This future fiction piece is inspired by a September 24 conversation led by Victor Sarat Catalan in his Multiverse series, on the theme of The End of the World .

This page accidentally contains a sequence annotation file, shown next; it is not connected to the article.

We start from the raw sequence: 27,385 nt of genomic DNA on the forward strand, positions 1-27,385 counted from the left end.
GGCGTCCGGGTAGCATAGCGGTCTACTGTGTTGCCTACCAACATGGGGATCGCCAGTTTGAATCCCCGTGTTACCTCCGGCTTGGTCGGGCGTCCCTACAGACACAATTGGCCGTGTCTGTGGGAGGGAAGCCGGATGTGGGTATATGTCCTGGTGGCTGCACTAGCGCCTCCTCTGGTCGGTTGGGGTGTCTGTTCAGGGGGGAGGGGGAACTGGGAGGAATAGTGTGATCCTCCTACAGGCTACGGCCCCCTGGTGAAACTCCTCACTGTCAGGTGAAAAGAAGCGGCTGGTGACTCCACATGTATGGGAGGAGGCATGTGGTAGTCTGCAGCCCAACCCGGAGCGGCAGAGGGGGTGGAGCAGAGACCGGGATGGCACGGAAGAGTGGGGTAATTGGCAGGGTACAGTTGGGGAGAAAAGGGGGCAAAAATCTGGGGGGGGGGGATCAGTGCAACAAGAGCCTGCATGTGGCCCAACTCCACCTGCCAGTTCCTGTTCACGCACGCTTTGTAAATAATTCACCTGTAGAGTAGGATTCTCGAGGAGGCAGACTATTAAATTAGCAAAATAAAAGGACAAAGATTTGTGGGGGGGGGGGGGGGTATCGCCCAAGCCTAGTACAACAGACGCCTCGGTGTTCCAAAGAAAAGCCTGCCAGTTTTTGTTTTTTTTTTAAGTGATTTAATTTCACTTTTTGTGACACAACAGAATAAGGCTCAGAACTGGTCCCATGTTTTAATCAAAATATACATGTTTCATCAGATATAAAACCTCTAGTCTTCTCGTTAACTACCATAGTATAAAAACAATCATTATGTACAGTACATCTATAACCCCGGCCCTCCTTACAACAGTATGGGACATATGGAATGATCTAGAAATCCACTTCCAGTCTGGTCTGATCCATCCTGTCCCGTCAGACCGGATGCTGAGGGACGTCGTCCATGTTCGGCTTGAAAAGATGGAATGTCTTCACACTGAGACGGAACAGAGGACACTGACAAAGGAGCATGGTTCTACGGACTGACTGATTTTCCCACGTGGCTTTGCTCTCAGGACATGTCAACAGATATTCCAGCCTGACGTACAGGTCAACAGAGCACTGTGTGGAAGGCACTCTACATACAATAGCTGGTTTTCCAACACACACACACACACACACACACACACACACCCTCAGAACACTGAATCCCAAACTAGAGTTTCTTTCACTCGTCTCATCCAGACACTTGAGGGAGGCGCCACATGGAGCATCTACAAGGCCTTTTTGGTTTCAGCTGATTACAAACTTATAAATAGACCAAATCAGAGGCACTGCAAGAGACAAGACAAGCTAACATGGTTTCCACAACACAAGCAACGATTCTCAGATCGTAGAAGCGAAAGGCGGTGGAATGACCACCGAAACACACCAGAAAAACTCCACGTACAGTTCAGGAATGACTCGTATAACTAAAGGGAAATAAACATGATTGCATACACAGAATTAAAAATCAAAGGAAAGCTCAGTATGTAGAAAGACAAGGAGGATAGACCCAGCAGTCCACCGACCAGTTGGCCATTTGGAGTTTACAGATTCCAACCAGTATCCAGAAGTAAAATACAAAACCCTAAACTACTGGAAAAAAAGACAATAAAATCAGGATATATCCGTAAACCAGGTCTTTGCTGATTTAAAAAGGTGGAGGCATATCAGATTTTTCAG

You would believe the end of the world looks like a sci-fi movie. People running out of their cars on LA highways while the asphalt splits open under their feet. Breakers vandalizing stores with baseball bats to stock up on crackers, alcohol, and toilet paper. Your average middle-aged male stopping his heroic breakaway from the pack to give a hand to a lone girl who just lost her mom in a crack of the crust. Flags floating dramatically behind presidents delivering highly emotional addresses to the Nation. A father and his son on a deserted road. Two strangers making love and playfully joking as they await the final stroke of the apocalypse. A regular citizen, an Airforce pilot or a Navy SEAL even better, sacrificing his life to save humanity in a graphic explosion. No, all this misled us. The end of the world looks nothing like that. I don’t say that nowhere in the world you will find people having violent behaviors, storing food, getting high or getting laid, nor believing in a chosen one destined to save us. But you wouldn’t see nor feel all this at once like you could in the pop-corn effluvium of an old movie theatre. Our end of the world is not the visual jumble of all those facets in one picture movie. Our end of the world is nothing more than a pointless fragment. An odd silence. A blurry sky. Heavy breathing. The birds sounding not exactly the same. Nor the inflection in our voices. Nothing more to say, nothing more to plan ahead nor rush into. An irreversible game over. All communication channels eventually shutting down. Even social feeds shutting up. The void around. Before the nothingness. Echoing our human sense of absurdity. A quoi bon? Here we cannot hope for the ultimate turnaround, a well-orchestrated global response, a deus ex machina. It will just all end like this. And yes, it will all have been for nothing. We are all facing doomsday like terminal cancer patients. When the fatal blow is given, we face the absolute nothing. Nothing can be expected anymore at this point. No help, no cure, no nuclear missile to stop it all, no superhero. Not even an infrasound orchestra on a sinking ship to punctuate a deadly ballet with a tragic fermata. The world is dying and all of us at once. No trace behind us. Humankind as another dust in the immensity of the universe. That’s where I personally feel solace. Somehow I always feared death, the idea of leaving the world behind, of not getting to see the future happening, of not being part of the rest of our human history, of having to quit the show before it ends. Then I had children, and their fear of death made me drown my own. I had to find the impossible words to tame their terror. Their panic, imagining me lifeless. Their fright of not being able to picture themselves dead. Whereas now, we are all walking down death row together as one, staring death in the eye simultaneously. No one to stay behind, to grieve for the lost ones. No survivor to be jealous of. You might find me crazy to be so calm, so quiet, so peaceful. To almost find comfort in this collective goodbye. And I believe it might be because I am in the last movement in the farewell symphony. The circumstances accelerated this last performance – shock, denial, and pain, anger, withdrawal, sweet nostalgia. I now embrace the fact that we are all living our last seconds, what else can I do. Acceptance. I watch them asleep and I know that all of us, here in this field, and all over the Earth and in space, are going to black out at the exact same time. I close my eyes, I listen to the ambient goodbye, I smell their hair. I touch their warm skin. Their pulse. My babies. I breathe. And I wait. Three. Two. One. Z.